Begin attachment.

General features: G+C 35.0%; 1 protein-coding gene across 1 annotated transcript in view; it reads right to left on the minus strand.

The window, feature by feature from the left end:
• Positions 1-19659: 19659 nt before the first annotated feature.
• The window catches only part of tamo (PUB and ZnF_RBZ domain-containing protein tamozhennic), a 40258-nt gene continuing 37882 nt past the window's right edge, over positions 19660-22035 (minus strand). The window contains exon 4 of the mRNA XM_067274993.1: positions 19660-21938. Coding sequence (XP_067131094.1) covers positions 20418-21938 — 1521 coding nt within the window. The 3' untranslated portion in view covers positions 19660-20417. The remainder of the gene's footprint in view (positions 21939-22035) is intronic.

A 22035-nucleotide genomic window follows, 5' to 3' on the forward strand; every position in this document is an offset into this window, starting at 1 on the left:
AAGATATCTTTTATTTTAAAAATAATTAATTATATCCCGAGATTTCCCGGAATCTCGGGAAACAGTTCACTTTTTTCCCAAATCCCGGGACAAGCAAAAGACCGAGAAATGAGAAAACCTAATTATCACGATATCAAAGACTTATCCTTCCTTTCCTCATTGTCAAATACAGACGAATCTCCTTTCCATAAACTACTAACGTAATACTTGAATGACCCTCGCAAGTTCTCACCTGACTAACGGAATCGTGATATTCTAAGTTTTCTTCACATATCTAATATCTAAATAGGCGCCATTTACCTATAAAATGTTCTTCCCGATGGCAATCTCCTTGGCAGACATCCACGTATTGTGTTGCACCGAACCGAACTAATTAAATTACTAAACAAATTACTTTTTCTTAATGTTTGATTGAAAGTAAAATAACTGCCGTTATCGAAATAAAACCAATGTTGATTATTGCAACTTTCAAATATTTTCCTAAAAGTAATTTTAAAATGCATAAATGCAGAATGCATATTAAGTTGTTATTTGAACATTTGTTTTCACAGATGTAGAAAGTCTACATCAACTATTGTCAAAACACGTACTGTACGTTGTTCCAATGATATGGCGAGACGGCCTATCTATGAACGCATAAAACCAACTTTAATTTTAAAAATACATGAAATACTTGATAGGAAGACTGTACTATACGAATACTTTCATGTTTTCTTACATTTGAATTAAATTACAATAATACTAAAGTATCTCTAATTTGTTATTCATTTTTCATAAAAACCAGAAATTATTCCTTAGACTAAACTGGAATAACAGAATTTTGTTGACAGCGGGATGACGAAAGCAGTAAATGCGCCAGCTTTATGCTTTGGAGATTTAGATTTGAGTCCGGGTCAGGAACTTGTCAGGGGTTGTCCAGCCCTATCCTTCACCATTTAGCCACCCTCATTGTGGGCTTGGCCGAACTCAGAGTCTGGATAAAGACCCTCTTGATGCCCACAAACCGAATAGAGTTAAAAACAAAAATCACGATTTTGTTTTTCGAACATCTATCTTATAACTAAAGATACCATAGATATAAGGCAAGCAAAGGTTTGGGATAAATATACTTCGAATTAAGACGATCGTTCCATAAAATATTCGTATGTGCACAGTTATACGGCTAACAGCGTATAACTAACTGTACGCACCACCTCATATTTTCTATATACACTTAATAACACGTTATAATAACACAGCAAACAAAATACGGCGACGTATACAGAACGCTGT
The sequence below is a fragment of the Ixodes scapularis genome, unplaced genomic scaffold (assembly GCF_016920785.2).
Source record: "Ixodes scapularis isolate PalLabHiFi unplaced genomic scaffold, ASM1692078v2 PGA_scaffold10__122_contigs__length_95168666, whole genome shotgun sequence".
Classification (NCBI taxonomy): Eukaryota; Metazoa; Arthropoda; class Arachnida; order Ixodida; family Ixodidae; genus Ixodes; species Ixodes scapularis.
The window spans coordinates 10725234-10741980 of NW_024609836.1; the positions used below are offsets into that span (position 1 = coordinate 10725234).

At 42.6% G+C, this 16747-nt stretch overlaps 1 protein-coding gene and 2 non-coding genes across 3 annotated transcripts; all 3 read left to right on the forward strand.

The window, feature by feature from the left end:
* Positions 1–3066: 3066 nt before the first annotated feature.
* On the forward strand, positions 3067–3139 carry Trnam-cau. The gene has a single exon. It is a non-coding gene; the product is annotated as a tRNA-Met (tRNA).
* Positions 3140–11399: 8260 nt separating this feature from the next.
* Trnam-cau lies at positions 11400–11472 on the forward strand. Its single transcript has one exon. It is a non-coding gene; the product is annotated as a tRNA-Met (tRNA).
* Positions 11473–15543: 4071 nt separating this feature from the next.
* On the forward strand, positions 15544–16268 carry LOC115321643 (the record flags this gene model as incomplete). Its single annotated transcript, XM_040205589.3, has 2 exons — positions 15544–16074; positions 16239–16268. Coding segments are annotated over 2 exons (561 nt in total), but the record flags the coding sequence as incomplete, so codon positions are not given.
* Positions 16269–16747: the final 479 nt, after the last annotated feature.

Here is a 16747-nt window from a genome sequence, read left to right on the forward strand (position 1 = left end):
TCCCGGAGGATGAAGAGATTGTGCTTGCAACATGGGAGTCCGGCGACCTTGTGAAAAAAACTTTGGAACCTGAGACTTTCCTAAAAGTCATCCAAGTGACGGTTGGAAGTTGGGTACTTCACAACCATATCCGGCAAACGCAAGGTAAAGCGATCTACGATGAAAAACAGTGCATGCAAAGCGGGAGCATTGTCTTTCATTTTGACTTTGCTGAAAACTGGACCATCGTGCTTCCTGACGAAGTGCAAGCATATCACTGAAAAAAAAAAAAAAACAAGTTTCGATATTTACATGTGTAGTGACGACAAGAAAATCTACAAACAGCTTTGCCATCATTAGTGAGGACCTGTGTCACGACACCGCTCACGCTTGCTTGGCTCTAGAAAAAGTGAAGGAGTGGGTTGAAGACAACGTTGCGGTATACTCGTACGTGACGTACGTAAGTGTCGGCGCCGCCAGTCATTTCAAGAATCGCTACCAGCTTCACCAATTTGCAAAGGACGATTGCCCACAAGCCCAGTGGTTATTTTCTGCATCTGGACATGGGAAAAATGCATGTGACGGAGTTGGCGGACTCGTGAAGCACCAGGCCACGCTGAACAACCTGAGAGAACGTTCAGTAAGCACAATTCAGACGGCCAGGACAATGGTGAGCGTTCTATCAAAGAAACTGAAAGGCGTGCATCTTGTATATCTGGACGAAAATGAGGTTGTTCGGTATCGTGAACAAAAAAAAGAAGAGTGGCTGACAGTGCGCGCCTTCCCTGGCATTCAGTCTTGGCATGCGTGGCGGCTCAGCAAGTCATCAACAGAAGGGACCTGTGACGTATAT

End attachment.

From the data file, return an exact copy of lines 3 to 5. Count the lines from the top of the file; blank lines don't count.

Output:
• Positions 1-19659: 19659 nt before the first annotated feature.
• The window catches only part of tamo (PUB and ZnF_RBZ domain-containing protein tamozhennic), a 40258-nt gene continuing 37882 nt past the window's right edge, over positions 19660-22035 (minus strand). The window contains exon 4 of the mRNA XM_067274993.1: positions 19660-21938. Coding sequence (XP_067131094.1) covers positions 20418-21938 — 1521 coding nt within the window. The 3' untranslated portion in view covers positions 19660-20417. The remainder of the gene's footprint in view (positions 21939-22035) is intronic.

A 22035-nucleotide genomic window follows, 5' to 3' on the forward strand; every position in this document is an offset into this window, starting at 1 on the left: